- General concept
- Preparation and launch
- Post mission analysis
- Post mission treatment
Preparation and Launch
Before the SeaCat is sent out, its mission needs to be defined. This mission programming is performed by means of a ruggedised laptop or dedicated console. A typical mission plan consists of waypoints that are specified using a digital sea chart of the sea area to be covered (ECDIS). For each track between these points the operator can specify the operational mode of the payload sensors individually (i.e. on/off, range setting). The resulting plan is then stored and ready to be transferred to the vehicle.
SeaCat and Planning Station are interconnected by an Interface Box (IF Box) that bridges the Planning Station to the SeaCat and additional equipment. The IF Box is equipped with WIFI (2.4 GHz) and an Iridium receiver to establish contact to the SeaCat. The radio antennas are typically installed at a position as high as possible on the vessel. Other systems that can optionally be connected to the IF Box comprise an acoustic modem, a GPS antenna, and a portable control unit.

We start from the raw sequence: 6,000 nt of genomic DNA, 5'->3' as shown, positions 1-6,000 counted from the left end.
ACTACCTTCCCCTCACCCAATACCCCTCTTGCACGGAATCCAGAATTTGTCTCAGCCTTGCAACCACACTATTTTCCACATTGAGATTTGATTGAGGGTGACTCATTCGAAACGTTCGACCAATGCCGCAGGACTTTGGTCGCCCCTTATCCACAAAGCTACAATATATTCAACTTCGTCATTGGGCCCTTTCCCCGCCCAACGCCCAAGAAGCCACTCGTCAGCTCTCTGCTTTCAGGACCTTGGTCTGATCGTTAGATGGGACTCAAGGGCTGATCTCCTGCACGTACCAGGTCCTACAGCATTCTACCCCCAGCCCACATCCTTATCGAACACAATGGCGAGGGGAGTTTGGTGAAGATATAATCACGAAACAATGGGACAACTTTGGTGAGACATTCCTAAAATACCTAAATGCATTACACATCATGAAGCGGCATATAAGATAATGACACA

The communication between Planning Station and IF Box is established via WIFI. Alternatively, a CAT5 network cable can be installed between Planning Station and IF Box.
In the next step of mission preparation, the SeaCat is switched on and the north-seeking process of the navigation system starts. After a few minutes, the initial alignment is done and the SeaCat is ready for launch. A pre-launch-check is performed to verify the functionality of flaps, thrusters and selected sensors.
When the check is passed successfully, the SeaCat is launched into the sea. In manual mode, it is guided manually on an alignment track in order to perform the fine alignment of the navigation system. Depending on the current sea state, this might take up to 15 minutes. After finishing this process, the SeaCat is ready for further operation and the mission can be started.